Giant Taro
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Giant Taro
P Naturalized Photo: Thingnam Girija
Common name: Giant Taro, Upright elephant ear, Giant ape • Kannada: ಬಾಲರಾಕ್ಷ Baalaraaksha, ಮರಸಣಿಗೆ Marasanige, ಮರಸಣಿ Marasani, ಮುಂಡಿ Mundi, ಕರಿಮಣಸಂಗಿ Karimanasangi, Genasoo • Manipuri: ꯍꯣꯡꯉꯨ Hong-ngoo • Marathi: kaasaalu, madi-alum • Sanskrit: Alooka, Brihachhada, छत्रपत्र Chhatrapatra • Tamil: Merukan, Merukan kizhangu • Tangkhul: Paankhot • Mizo: Sai-dawl
Botanical name: Alocasia macrorrhizos    Family: Araceae (Arum family)
Synonyms: Alocasia cordifolia, Alocasia grandis, Alocasia pallida

Giant taro is a massive perennial with huge elephant ear leaves 3-6 ft in length and 2-4 ft wide borne on leaf stalks 2-4 ft long. The leaf-stalks emerge from a stout upright trunk that can stand 6 ft tall. Their beautiful araceous flowers grow at the end of short stalk, but are not prominent, often hidden behind the leaf leaf-stalks. The stem (a corm) is edible, but contains raphid crystals of oxalic acid that can numb and swell the tongue and pharynx. The corms require prolonged boiling before serving or processing as a food. Giant taro is similar to other large-leafed arums such as the true elephant ears (Xanthosoma sagittifolium), the arrow arums (Peltrandra spp.), and Green Taro (Colocasia esculenta) Giant taro occurs naturally in tropical forests in Sri Lanka, India and Malaysia where it grows in the forest understory in openings and along streams.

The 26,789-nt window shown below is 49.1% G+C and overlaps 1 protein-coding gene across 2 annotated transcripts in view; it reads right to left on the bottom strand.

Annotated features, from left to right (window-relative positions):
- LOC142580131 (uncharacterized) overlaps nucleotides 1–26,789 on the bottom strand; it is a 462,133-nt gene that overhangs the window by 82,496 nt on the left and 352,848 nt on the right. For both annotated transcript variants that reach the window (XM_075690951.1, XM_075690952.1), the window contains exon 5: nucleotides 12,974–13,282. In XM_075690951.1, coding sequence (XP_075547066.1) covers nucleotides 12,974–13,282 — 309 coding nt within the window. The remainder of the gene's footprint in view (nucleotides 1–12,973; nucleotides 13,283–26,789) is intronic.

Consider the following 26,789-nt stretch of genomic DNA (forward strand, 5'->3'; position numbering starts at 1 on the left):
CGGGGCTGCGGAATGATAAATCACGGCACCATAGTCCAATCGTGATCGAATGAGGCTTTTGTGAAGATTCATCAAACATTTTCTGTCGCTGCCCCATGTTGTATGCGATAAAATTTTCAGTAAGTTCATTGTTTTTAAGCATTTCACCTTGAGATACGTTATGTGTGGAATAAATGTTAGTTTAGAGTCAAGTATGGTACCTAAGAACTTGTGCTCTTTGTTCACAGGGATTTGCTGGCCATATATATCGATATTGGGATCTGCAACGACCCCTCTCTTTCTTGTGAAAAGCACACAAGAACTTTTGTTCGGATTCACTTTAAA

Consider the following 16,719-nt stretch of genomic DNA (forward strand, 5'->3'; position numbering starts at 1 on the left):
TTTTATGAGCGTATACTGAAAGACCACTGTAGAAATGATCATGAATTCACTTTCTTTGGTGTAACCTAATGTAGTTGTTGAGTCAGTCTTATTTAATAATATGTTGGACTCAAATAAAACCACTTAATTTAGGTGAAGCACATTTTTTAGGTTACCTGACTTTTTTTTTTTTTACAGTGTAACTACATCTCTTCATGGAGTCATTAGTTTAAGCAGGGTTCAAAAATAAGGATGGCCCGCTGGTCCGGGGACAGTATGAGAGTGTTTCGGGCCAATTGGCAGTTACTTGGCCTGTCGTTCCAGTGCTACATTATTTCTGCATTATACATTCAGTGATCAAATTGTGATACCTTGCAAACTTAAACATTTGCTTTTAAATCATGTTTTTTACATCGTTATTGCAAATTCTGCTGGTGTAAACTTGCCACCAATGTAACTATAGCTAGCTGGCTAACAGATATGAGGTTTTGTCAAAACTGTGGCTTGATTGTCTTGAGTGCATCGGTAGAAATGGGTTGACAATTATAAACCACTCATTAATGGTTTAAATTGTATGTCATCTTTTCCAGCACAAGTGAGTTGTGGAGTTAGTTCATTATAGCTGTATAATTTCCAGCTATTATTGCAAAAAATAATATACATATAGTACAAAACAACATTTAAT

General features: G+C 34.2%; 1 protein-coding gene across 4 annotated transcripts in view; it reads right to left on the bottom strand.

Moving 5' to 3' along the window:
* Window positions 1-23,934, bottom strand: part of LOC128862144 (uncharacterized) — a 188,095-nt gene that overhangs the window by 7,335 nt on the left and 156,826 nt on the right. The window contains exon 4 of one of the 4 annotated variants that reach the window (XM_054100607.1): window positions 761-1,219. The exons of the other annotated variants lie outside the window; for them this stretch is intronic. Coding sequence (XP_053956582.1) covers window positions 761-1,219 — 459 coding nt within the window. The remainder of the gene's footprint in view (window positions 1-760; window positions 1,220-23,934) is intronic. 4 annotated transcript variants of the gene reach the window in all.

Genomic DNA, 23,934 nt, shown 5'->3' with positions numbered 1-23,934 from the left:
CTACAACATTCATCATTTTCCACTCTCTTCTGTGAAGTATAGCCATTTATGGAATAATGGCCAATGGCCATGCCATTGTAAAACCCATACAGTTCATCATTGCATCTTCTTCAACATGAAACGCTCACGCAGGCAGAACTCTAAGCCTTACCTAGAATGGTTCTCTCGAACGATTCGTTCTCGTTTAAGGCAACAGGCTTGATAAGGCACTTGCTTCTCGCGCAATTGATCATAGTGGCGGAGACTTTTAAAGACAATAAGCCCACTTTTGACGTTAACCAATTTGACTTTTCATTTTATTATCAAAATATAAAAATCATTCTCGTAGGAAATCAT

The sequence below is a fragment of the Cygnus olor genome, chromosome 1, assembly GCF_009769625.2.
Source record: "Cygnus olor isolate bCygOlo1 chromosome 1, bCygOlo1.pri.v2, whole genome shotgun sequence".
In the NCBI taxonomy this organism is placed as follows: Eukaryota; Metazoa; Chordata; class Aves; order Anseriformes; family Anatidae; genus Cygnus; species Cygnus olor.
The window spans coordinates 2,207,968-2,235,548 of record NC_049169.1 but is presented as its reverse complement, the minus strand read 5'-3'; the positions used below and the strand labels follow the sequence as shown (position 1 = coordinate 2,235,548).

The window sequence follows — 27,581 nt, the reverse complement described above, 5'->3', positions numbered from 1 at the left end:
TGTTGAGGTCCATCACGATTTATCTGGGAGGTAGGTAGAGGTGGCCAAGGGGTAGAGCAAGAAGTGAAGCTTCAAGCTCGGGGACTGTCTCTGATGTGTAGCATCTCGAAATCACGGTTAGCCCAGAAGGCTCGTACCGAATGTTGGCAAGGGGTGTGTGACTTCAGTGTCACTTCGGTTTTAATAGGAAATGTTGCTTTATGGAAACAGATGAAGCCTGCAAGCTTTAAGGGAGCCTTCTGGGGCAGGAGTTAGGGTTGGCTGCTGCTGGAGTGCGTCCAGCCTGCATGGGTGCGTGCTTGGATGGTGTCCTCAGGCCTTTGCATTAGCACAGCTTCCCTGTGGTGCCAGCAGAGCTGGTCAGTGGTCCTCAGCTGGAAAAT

Identification credit: D.M. Mahajan Photographed in Delhi, Imphal & Navi Mumbai.

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